dangers that democratic societies faced when handling episodes of sociocultural and political

persecutions. In his efforts to "sound the alarm,"we can also observe wider changes in elite

attitudes toward Jews and others non-Protestant citizens.

Currently, Gary Gerstle, Peter Novick, Marc Dollinger, and Deborah Dash Moore argue

that prejudices against Jews, Catholics, African Americans and other non-Protestant citizens

softened after the Second World War, as the nation's collective struggle against Hitlerism


SAlan Brinkley, Voices ofProtest: Huey Long, Father Coughlin and the Great
Depression (New York: Knopf, 1982), 270; John Higham, Strangers in This Land: Patterns of
American Nativism, 1860-1925 (New York: Atheneum, 1971), 282-84.

8 For Mencken and anti-Semitism, see S. T. Joshi, Mencken's America (Athens: Ohio
University Press, 2004), 145. For Hemingway, see Matthew Bruccoli, Fitg- ild and
Hemingway: A Dangerous Friendship (London: Andre Deutsch, 1994), 34. For Fitzgerald, see
Richard Lehan, The Great Gatsby: The Limits of Wonder (Boston: Twayne, 1990), 51-52. For
Dos Passos, see Manhattan Transfer (Boston: Houghton-Mifflin, 1925), 42-43, 103.

Alan Brinkley, End ofReform: New Deal Liberalism in Recession and War (New York:
Vintage, 1995), 155.









reshaped American identity.10 However, there are hints that a readjustment in attitudes was under

way in earlier decades. The tragic events associated with the Leo Frank case (1912) alarmed

Jews and Christians alike." The anti-Semitic prejudices that led to Frank's conviction

demonstrated that seemingly innocuous prejudices could beget deadly consequences. Following

the affair, citizens of multiple denominations formed new organizations such as the Anti-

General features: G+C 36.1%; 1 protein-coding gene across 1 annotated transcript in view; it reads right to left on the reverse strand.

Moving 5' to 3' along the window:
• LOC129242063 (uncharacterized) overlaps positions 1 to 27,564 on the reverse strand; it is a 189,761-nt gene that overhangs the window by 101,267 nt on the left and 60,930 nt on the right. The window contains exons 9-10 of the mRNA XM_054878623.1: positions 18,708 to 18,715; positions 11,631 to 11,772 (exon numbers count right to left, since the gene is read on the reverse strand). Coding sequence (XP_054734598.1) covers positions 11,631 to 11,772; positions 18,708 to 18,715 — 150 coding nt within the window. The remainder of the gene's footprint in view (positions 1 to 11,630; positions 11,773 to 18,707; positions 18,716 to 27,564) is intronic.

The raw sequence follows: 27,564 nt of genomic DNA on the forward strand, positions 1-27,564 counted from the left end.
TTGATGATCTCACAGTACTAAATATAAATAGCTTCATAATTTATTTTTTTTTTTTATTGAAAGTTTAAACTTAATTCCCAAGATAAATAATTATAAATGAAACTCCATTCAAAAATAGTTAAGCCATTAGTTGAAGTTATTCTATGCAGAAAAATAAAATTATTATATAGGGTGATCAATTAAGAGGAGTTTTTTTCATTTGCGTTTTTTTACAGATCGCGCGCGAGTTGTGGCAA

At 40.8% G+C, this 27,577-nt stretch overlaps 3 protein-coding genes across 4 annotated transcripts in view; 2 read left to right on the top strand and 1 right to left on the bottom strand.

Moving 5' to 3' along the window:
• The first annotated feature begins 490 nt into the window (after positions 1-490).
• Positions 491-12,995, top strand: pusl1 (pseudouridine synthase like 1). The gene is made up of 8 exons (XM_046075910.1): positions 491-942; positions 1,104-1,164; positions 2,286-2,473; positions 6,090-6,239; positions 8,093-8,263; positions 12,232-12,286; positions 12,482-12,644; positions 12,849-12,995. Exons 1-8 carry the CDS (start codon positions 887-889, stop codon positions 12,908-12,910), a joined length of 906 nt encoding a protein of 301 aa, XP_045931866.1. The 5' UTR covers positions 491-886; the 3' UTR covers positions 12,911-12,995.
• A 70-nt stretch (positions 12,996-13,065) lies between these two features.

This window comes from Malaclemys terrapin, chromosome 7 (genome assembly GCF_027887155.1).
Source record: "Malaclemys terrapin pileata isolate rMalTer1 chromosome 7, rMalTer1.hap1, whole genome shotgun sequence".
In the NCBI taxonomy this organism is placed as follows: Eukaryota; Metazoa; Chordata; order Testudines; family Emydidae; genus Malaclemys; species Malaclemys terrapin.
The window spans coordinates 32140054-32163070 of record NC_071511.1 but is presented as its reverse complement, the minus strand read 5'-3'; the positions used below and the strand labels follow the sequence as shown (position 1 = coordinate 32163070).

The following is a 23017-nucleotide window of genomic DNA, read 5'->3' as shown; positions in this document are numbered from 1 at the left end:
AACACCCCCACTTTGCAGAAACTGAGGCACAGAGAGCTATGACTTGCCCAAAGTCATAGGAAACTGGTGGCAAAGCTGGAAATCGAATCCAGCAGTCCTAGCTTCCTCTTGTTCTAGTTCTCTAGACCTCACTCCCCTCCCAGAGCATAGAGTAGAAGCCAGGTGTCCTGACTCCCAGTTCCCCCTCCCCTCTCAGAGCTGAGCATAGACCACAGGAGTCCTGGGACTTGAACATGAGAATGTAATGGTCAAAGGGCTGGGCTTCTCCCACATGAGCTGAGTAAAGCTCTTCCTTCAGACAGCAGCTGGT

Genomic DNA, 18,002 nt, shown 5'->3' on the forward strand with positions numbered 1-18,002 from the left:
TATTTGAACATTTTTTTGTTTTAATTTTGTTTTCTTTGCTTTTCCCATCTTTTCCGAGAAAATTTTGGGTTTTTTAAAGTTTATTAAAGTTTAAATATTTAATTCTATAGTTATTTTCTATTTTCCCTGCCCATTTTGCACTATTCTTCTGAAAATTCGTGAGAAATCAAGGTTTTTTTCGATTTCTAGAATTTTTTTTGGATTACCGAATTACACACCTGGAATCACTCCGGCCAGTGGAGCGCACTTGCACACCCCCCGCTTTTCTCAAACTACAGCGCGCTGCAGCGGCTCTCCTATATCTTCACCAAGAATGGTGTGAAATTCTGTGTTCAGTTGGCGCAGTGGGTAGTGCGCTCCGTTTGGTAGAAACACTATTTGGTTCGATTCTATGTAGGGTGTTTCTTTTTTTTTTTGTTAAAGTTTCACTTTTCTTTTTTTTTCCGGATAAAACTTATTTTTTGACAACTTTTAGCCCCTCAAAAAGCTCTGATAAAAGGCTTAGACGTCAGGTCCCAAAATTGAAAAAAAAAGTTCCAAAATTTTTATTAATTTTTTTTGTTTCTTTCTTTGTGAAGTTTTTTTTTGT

Defamation League (1913) and the American Civil Liberties Union (1920).12 Members of these

groups coordinated boycotts of racist-owned businesses and sponsored campaigns designed to

dilute "poison pen" letters that injured Jews socially.13 Their message of tolerance no doubt

found some common cause with associates in the National Conference of Christians and Jews

(1928).

10 Gary Gerstle, American Crucible: Race and Nation in the Twentieth Century
(Princeton: Princeton University Press, 2001), 12, 119; Dollinger, Quest, 56; Peter Novick, The
Holocaust in American Life (Boston: Houghton Mifflin, 1999), 85; Deborah Dash Moore,
"Jewish GIs and the Creation of the Judeo-Christian Tradition," Religion and American Culture
8 (1998): 34.

For the Leo Frank Case, see Stephen Goldfarb, "The Slaton Memorandum: A Governor
Looks Back at His Decision to Commute the Death Sentence of Leo Frank," American Jewish
History 88 (2000): 327; Nancy MacLean, "The Leo Frank Case Reconsidered: Gender and
Sexual Politics in the Making of Reactionary Populism," Journal ofAmerican History 78 (1991):
917; David Levering Lewis, "Parallels and Divergences: Assimilationist Strategies of Afro-
American and Jewish Elites from 1910 to the Early 1930," Journal ofAmerican History 71
(1984): 547; Leonard Dinnerstein, The Leo Frank Case (New York: Columbia University Press,
1968).